Governor Ernie Fletcher’s Communications Office
Governor Ernie Fletcher Breaks Ground on Centerpoint Recovery Center in Paducah
Recovery Kentucky development will provide support to thousands of men
FRANKFORT, Ky. – Governor Ernie Fletcher visited Paducah today to break ground for a recovery center that will simultaneously help reduce the state’s drug and homeless problems. The facility, Centerpoint, will be located on County Park Road in Paducah and will provide counseling, support and hope for men recovering from drug and alcohol addiction.
The development is part of Governor Fletcher’s Recovery Kentucky initiative, a joint effort by the Governor’s Office for Local Development, the Department of Corrections, the Office of Drug Control Policy and Kentucky Housing Corp. to build housing recovery centers across the state. As transitional supportive housing developments, each center will use a recovery program model that includes peer support, daily living skills training, job responsibilities and challenges to practice sober living.
“Thousands of men and women across Kentucky struggle with substance abuse every day. Many are searching for a way to break the vicious cycle of addiction that has consumed their lives,” said Governor Fletcher. “Centerpoint and the other Recovery Kentucky centers across the Commonwealth continue to demonstrate the value of collaboration, proving that working together, we can provide opportunity for hope and recovery for these men and women.”
This type of supportive housing and recovery program is proven to help people who face the most complex challenges to live more stable, productive lives. It has been demonstrated successfully by both The Hope Center in Lexington and The Healing Place in Louisville and was named “A Model That Works” by the U.S. Department of Health and Human Services.
The owner and builder will be Four Rivers Recovery Center LLC, doing business as Centerpoint of Paducah. Four Rivers Behavioral Health will manage and operate the facility when completed.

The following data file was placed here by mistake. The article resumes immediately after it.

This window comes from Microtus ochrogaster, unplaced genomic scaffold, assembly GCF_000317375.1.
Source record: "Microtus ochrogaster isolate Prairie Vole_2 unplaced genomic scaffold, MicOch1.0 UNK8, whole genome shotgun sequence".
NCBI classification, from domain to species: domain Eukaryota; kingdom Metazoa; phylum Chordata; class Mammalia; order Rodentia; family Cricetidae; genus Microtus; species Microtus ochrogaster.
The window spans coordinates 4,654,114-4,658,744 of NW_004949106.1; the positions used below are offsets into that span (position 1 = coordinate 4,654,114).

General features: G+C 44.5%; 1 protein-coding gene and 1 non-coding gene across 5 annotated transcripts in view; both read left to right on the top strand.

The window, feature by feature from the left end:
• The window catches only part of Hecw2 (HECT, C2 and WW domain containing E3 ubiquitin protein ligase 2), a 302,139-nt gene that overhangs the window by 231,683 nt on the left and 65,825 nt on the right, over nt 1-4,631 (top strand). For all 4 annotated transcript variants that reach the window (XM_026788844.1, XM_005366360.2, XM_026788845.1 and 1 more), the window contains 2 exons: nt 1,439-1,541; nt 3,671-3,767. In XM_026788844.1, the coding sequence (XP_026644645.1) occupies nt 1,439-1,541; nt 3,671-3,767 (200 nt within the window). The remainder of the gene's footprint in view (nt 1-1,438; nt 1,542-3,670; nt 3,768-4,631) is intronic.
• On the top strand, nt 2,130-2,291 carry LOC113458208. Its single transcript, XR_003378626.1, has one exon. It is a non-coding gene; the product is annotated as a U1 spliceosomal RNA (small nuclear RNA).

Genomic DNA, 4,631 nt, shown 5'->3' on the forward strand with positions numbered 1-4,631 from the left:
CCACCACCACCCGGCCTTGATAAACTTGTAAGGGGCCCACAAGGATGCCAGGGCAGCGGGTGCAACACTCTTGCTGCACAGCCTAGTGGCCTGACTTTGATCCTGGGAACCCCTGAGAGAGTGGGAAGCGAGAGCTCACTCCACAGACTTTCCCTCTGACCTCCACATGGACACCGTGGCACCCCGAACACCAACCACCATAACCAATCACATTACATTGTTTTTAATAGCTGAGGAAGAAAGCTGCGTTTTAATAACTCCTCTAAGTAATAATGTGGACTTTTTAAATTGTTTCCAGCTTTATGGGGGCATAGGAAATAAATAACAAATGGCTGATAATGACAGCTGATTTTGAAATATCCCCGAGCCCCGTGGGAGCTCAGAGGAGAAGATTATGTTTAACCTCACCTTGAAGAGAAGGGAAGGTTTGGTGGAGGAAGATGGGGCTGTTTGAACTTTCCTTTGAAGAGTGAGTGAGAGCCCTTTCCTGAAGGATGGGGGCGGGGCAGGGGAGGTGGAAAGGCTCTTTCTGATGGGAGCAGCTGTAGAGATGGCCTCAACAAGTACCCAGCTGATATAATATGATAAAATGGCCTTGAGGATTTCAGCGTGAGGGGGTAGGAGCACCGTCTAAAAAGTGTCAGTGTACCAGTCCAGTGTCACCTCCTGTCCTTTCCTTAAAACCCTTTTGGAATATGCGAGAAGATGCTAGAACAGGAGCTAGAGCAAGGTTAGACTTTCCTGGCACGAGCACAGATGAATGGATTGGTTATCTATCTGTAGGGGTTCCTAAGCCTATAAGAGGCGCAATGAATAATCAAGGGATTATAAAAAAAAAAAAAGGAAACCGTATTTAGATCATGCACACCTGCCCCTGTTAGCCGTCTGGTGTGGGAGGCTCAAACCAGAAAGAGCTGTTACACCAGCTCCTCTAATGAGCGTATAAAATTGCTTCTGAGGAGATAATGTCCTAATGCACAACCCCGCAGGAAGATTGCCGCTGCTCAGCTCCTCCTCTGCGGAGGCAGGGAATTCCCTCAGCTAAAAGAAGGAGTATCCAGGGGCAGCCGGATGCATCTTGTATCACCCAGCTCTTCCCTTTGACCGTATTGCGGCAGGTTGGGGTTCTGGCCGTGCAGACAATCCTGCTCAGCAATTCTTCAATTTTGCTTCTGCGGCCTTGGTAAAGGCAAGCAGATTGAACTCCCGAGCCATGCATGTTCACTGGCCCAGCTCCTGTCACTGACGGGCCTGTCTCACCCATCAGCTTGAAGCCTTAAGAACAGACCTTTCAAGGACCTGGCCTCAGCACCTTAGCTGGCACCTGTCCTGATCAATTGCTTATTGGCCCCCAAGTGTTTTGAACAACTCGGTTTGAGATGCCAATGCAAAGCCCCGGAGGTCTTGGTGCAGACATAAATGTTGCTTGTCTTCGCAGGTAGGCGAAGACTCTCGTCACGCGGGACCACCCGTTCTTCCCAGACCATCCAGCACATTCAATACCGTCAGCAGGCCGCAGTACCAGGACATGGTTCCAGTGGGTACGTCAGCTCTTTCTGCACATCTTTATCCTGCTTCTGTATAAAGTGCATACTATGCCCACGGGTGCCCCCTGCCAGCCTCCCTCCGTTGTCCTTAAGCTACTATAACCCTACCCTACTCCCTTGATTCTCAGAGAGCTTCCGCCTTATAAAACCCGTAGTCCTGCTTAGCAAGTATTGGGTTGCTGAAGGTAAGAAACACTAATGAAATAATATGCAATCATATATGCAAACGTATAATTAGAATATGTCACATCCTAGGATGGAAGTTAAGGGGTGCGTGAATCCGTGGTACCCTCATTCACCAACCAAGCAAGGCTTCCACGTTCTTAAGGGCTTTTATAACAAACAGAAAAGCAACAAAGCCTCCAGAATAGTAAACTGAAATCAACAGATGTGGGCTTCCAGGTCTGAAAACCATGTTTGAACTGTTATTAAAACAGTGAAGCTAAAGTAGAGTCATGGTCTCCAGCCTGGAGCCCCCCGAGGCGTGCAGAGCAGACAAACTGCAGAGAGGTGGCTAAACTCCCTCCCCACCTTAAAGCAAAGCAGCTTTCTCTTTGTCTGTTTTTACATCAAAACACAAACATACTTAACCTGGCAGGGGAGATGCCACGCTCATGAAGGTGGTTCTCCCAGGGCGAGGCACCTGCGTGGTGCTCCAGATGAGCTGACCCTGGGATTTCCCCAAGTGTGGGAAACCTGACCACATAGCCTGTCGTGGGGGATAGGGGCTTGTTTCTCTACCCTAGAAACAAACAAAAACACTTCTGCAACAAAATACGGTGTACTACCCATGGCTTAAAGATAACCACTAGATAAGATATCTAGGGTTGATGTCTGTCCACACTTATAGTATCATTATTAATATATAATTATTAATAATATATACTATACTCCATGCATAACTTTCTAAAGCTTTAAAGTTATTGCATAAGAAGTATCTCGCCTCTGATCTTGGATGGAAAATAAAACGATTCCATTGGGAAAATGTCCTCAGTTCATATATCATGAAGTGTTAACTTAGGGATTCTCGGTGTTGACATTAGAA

“It’s a far more productive use of our resources to treat those who have been afflicted by this scourge of illicit drugs than to treat them as throwaways,” said Rep. Frank Rasche (D-Paducah). “I’m a believer in personal redemption, and this gives them a positive opportunity to reconstruct their lives.”
“Recognizing the problem and making the commitment to overcome addiction are the first steps on the road to recovery,” said Rep. Steven Rudy (R-Paducah). “I applaud everyone who is involved in this project for their persistence and awareness of this disease. We need to help our fellow citizens to overcome their addiction and return to us as the productive citizens that we all know they can be.”
Without a stable place to live and a support system to help them address their underlying problems, most homeless people who also suffer from substance abuse and addiction bounce around from shelters, public hospitals, psychiatric institutions and detoxification centers. While the chronically homeless only represent one-quarter of the homeless population, they consume over half of available resources for the homeless. It is estimated that the Recovery Kentucky initiative will save Kentuckians millions in tax dollars that would have been spent on emergency room visits and jail costs.
“We have learned it’s less expensive over time to resolve the issues that create chronic homelessness among Kentuckians than it is to care for these individuals on an ongoing basis,” said Ben A. Cook, chief executive officer of Kentucky Housing Corp. “Thanks to Governor Fletcher’s Recovery Kentucky program and our partners here in Paducah, men in this area will be given the opportunity of a lifetime to overcome their addictions and gain or regain stability in their lives.”
The Recovery Kentucky program emerged in January 2005 in response to the Governor’s Drug Summit Task Force. The task force concluded that recovery programs were essential if Kentucky was to address a drug epidemic that is escalating in all regions.
The goal of Recovery Kentucky is to have at least two recovery centers in each congressional district. Half the centers are designated for women and half for men. Residents must make the commitment to overcome their addictions. They also must be over 18 and be homeless or at risk of becoming homeless.
The Recovery Kentucky program leverages funds from GOLD, KHC, ODCP and the Department of Corrections. These agencies have developed a financial plan that makes available construction and operational financing which includes the allocation of Low Income Housing Tax Credits as well as Federal HOME funds and Affordable Housing Trust Fund dollars from KHC for construction costs. Operational funding includes money from GOLD’s CDBG program and funding from the Department of Corrections. The financing package requires no new state dollars.